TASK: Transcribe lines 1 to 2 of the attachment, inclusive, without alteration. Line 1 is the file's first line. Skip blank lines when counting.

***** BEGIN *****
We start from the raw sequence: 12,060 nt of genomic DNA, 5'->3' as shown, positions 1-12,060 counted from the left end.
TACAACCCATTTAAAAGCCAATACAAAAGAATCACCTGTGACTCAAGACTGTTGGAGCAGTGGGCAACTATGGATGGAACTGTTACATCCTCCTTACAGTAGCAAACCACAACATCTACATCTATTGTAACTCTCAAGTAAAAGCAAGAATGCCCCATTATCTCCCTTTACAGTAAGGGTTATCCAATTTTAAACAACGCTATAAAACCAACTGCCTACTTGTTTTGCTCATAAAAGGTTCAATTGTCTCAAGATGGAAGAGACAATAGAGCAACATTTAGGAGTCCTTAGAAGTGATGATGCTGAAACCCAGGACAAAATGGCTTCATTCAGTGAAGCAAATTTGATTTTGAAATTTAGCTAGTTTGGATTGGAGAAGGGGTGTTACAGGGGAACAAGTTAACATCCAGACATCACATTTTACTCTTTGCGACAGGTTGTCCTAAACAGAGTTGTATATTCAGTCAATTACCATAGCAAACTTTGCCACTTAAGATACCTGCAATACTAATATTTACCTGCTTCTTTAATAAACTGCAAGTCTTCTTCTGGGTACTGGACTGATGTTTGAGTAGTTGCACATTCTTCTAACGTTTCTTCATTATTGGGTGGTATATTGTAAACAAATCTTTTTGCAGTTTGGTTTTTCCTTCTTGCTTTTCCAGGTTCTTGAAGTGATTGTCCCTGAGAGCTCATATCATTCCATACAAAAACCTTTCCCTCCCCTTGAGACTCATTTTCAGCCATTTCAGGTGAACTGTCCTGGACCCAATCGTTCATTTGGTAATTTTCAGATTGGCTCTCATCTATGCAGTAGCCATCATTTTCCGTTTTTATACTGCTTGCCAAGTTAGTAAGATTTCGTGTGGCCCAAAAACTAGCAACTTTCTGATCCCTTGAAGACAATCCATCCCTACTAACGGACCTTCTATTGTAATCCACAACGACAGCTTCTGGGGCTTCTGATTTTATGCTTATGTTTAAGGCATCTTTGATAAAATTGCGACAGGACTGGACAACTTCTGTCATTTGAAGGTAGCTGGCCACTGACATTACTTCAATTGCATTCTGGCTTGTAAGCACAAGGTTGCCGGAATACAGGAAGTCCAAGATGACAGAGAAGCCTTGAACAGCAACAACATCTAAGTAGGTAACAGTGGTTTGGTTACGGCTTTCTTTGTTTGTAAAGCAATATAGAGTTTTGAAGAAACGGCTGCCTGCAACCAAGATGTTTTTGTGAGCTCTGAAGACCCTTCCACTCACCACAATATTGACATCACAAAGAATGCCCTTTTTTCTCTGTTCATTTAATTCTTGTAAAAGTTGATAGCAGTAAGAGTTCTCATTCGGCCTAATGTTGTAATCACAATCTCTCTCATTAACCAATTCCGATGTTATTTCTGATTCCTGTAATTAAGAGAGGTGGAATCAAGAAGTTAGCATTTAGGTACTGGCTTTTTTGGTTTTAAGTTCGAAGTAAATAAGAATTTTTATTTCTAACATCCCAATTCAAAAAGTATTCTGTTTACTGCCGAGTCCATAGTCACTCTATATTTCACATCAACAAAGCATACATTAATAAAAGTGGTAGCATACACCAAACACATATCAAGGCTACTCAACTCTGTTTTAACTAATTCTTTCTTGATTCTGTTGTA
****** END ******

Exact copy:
We start from the raw sequence: 12,060 nt of genomic DNA, 5'->3' as shown, positions 1-12,060 counted from the left end.
TACAACCCATTTAAAAGCCAATACAAAAGAATCACCTGTGACTCAAGACTGTTGGAGCAGTGGGCAACTATGGATGGAACTGTTACATCCTCCTTACAGTAGCAAACCACAACATCTACATCTATTGTAACTCTCAAGTAAAAGCAAGAATGCCCCATTATCTCCCTTTACAGTAAGGGTTATCCAATTTTAAACAACGCTATAAAACCAACTGCCTACTTGTTTTGCTCATAAAAGGTTCAATTGTCTCAAGATGGAAGAGACAATAGAGCAACATTTAGGAGTCCTTAGAAGTGATGATGCTGAAACCCAGGACAAAATGGCTTCATTCAGTGAAGCAAATTTGATTTTGAAATTTAGCTAGTTTGGATTGGAGAAGGGGTGTTACAGGGGAACAAGTTAACATCCAGACATCACATTTTACTCTTTGCGACAGGTTGTCCTAAACAGAGTTGTATATTCAGTCAATTACCATAGCAAACTTTGCCACTTAAGATACCTGCAATACTAATATTTACCTGCTTCTTTAATAAACTGCAAGTCTTCTTCTGGGTACTGGACTGATGTTTGAGTAGTTGCACATTCTTCTAACGTTTCTTCATTATTGGGTGGTATATTGTAAACAAATCTTTTTGCAGTTTGGTTTTTCCTTCTTGCTTTTCCAGGTTCTTGAAGTGATTGTCCCTGAGAGCTCATATCATTCCATACAAAAACCTTTCCCTCCCCTTGAGACTCATTTTCAGCCATTTCAGGTGAACTGTCCTGGACCCAATCGTTCATTTGGTAATTTTCAGATTGGCTCTCATCTATGCAGTAGCCATCATTTTCCGTTTTTATACTGCTTGCCAAGTTAGTAAGATTTCGTGTGGCCCAAAAACTAGCAACTTTCTGATCCCTTGAAGACAATCCATCCCTACTAACGGACCTTCTATTGTAATCCACAACGACAGCTTCTGGGGCTTCTGATTTTATGCTTATGTTTAAGGCATCTTTGATAAAATTGCGACAGGACTGGACAACTTCTGTCATTTGAAGGTAGCTGGCCACTGACATTACTTCAATTGCATTCTGGCTTGTAAGCACAAGGTTGCCGGAATACAGGAAGTCCAAGATGACAGAGAAGCCTTGAACAGCAACAACATCTAAGTAGGTAACAGTGGTTTGGTTACGGCTTTCTTTGTTTGTAAAGCAATATAGAGTTTTGAAGAAACGGCTGCCTGCAACCAAGATGTTTTTGTGAGCTCTGAAGACCCTTCCACTCACCACAATATTGACATCACAAAGAATGCCCTTTTTTCTCTGTTCATTTAATTCTTGTAAAAGTTGATAGCAGTAAGAGTTCTCATTCGGCCTAATGTTGTAATCACAATCTCTCTCATTAACCAATTCCGATGTTATTTCTGATTCCTGTAATTAAGAGAGGTGGAATCAAGAAGTTAGCATTTAGGTACTGGCTTTTTTGGTTTTAAGTTCGAAGTAAATAAGAATTTTTATTTCTAACATCCCAATTCAAAAAGTATTCTGTTTACTGCCGAGTCCATAGTCACTCTATATTTCACATCAACAAAGCATACATTAATAAAAGTGGTAGCATACACCAAACACATATCAAGGCTACTCAACTCTGTTTTAACTAATTCTTTCTTGATTCTGTTGTA